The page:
• The variables board and B represent the grid. Each one of them is a list of $$N=30$$ lists, each containing $$N=30$$ elements, thereby making a $$30\times 30$$ grid.
• Considering the example of the variable board, the following figure illustrates how it represents the grid
(same logic applies for variable B as well):
• Important: Hence, board[x][y] represents the $$y$$-th element (row) in the $$x$$-th list (column) of the variable board.
Same logic applies for the variable B as well.

##### Importance of Strategy

All fence and conquer strategies may not be effective. For example, the following gif shows that the blue bot, which is taking every step in a random direction, is performing worse than the green bot, whose strategy itself is not really great in implementing fence-and-conquer.

##### Submission
• Team size: At most two individuals.
• Programming language: Python (3.5 and beyond)
• Packages: The participants may use Python packages like numpy, math, random, etc. In case the submissions use different packages, we reserve the right to not consider and evaluate them for the Hackathon.
• Step 1: A participant creates a GitHub repository as per the folder structure illustrated in the example below (see image):

where srika_FC_456AB is the GitHub repository and contains the python file Bot.py.
• (We will provide the repository name to each participating individual or team.)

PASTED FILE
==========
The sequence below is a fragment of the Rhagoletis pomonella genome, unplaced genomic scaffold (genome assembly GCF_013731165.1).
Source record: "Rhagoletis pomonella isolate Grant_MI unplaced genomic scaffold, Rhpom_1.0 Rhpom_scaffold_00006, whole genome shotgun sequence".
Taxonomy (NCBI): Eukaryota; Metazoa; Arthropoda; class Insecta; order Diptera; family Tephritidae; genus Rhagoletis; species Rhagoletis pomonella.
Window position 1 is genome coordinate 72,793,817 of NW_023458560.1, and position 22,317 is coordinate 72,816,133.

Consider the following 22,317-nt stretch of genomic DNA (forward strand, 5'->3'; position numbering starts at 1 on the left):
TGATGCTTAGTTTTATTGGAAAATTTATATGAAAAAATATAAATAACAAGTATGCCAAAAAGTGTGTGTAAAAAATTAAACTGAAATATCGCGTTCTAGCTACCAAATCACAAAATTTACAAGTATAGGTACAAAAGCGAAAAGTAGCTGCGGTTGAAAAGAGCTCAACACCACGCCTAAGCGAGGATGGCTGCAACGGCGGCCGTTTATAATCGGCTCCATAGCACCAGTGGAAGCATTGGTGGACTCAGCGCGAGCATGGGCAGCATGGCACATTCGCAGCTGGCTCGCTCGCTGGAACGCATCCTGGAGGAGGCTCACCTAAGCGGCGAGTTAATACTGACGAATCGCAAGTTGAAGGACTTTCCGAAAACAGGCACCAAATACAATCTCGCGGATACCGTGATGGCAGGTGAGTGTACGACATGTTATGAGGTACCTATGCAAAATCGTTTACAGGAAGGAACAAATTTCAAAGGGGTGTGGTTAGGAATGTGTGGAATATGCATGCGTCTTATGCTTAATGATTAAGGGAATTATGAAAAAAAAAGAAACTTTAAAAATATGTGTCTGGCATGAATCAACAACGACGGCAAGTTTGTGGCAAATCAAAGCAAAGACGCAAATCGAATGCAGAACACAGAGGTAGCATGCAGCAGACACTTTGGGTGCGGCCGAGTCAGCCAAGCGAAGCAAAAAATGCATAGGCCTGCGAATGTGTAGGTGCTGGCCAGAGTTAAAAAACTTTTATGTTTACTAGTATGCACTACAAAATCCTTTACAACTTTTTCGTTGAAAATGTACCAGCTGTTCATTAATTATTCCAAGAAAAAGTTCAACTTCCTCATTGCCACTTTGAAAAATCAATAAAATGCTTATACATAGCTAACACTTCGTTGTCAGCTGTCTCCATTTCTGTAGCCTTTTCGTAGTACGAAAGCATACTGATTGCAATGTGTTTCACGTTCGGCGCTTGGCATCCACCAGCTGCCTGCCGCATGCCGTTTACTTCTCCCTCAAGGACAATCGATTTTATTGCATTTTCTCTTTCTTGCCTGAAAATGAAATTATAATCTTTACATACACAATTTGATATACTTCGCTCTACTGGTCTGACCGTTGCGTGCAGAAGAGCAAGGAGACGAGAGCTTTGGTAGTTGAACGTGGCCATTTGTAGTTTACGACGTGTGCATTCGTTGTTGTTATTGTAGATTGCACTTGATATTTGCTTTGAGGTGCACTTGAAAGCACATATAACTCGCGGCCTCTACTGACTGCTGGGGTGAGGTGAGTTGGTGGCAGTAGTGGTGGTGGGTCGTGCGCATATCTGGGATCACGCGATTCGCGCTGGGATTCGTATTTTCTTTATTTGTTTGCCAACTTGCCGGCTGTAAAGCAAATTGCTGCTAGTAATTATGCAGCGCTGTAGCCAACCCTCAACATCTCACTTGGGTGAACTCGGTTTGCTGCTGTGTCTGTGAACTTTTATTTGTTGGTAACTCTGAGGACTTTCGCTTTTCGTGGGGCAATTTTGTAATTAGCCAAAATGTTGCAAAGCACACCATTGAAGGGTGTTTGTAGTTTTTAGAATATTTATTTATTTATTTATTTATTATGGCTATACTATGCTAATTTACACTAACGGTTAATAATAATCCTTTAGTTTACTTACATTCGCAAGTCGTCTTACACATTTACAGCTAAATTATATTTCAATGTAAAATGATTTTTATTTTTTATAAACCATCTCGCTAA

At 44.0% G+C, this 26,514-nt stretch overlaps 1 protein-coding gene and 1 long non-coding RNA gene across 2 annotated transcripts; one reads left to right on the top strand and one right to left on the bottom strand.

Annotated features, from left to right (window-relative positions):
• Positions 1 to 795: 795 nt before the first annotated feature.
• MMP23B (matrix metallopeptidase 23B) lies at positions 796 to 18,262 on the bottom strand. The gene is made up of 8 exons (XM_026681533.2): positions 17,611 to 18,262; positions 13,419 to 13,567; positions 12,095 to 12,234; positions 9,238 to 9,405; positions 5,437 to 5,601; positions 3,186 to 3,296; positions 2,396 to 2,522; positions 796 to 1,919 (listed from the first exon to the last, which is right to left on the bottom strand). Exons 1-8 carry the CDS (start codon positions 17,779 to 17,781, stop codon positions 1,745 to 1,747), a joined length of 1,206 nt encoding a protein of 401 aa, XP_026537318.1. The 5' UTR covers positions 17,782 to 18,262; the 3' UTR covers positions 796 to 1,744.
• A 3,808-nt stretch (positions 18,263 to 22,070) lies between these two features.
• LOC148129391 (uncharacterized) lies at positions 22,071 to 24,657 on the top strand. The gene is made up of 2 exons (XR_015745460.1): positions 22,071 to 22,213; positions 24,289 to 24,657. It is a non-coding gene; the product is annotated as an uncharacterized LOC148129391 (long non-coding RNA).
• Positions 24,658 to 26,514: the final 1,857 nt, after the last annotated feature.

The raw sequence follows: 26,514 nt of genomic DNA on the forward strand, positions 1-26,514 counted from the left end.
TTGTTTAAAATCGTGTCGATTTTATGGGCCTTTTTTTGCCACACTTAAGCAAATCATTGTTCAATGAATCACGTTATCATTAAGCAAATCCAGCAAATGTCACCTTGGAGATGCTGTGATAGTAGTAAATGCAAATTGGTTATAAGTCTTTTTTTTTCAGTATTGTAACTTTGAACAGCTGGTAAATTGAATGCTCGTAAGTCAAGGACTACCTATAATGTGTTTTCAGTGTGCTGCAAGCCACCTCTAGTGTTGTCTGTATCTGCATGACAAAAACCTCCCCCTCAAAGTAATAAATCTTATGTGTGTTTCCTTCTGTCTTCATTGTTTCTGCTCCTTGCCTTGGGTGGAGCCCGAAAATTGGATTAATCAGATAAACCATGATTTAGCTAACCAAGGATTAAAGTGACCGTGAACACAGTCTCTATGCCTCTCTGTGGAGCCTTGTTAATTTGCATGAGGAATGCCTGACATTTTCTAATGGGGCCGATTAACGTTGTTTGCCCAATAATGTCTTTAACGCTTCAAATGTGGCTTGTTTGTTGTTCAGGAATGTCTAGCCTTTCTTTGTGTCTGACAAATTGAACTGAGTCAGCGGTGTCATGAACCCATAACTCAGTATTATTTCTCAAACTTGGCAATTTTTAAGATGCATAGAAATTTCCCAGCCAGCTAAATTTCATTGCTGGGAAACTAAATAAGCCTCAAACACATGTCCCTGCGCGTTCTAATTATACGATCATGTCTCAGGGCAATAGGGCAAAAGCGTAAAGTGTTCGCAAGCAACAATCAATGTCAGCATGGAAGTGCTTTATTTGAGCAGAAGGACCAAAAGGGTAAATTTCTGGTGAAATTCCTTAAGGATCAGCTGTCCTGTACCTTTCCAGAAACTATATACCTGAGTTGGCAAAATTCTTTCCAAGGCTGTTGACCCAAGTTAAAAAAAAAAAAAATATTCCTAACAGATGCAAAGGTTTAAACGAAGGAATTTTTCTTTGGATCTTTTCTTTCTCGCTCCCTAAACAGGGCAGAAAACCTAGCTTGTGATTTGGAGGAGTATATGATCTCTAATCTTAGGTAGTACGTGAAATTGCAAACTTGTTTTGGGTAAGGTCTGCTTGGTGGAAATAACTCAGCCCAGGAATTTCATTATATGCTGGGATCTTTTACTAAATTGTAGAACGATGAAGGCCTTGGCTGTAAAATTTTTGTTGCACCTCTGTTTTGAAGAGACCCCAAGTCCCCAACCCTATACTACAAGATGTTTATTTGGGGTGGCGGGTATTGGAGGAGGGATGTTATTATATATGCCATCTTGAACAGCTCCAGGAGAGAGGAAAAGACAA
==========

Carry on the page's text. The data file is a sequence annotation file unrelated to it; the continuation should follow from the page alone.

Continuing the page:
We require the participants to keep their respective repositories private for the duration of the hackathon.

• Step 2 - Build the function move():
The following code snippet (Bot.py) illustrates the structure of the class player and the function move(): In Step 2, the participants build (define) the function move() within the class player present in Bot.py.
The move() function decides the direction in which a bot will move in the next turn.
The decision is based on the strategies to enable the bot to capture more cells as compared to the competitor bots.
• Step 3 (Before the hackathon deadline gets over): A participant adds cnihackathon22 as a collaborator to its GitHub repository, and grants the Read access.

##### Evaluation criteria
• We will fetch the last GitHub commit done before the submision deadline and evaluate it.
• The submissions will be evaluated through a tournament through which the best three performing bots will be chosen as the winners.
• Tournament format: The tournament will be carried out in two stages:
• Group Stage:
• The participant bots will be divided into groups.
• Each bot will play all of the other bots in its group in a round robin format.
• One match between two bots comprises a best-of-five games series.
• An ELO rating will be the used to rank the players at the end of the group stage.
• Initially, all the bots will be assigned an ELO of 1000, which will be updated after every match.
• From every group, the bots with the best two ELO will advance to the finals.
• Finals:
• The format of finals will be same as that in the group stage.
• Each bot will play all of the other bots in a round robin format, a match comprising a best-of-five games series.
• The ELO will get reset to 1000 for each bot at the beginning of the Finals, and will be updated after every match.
• The Jury: We will shortlist 5-6 best performing teams and ask them to present and explain their submissions before a jury.